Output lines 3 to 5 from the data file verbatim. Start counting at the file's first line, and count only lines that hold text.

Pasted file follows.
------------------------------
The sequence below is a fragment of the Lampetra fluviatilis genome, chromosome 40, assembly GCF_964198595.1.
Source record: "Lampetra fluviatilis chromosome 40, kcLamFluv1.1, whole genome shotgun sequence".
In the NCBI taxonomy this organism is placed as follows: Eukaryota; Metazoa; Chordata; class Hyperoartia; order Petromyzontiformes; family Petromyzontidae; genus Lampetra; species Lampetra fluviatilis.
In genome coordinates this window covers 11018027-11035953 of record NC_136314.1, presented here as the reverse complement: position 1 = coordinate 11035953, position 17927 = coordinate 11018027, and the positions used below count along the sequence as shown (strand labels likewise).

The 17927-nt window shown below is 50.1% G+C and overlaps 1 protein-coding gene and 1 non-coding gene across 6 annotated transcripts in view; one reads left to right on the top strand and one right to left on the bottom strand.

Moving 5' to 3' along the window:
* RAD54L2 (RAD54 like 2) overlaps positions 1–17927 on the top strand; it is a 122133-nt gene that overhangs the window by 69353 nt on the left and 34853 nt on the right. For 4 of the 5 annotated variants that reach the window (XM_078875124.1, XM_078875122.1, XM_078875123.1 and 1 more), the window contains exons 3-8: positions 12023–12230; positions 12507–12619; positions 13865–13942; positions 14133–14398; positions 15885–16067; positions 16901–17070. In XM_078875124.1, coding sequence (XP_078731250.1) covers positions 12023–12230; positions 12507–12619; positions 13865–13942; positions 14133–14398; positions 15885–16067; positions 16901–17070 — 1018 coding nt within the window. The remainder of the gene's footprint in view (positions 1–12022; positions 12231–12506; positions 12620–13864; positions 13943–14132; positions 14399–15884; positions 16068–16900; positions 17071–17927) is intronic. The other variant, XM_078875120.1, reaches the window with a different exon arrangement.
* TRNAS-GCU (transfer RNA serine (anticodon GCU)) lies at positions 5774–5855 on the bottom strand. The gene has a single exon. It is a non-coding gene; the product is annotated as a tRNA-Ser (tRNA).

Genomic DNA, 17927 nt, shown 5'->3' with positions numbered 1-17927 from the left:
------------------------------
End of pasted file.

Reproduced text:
In the NCBI taxonomy this organism is placed as follows: Eukaryota; Metazoa; Chordata; class Hyperoartia; order Petromyzontiformes; family Petromyzontidae; genus Lampetra; species Lampetra fluviatilis.
In genome coordinates this window covers 11018027-11035953 of record NC_136314.1, presented here as the reverse complement: position 1 = coordinate 11035953, position 17927 = coordinate 11018027, and the positions used below count along the sequence as shown (strand labels likewise).

The 17927-nt window shown below is 50.1% G+C and overlaps 1 protein-coding gene and 1 non-coding gene across 6 annotated transcripts in view; one reads left to right on the top strand and one right to left on the bottom strand.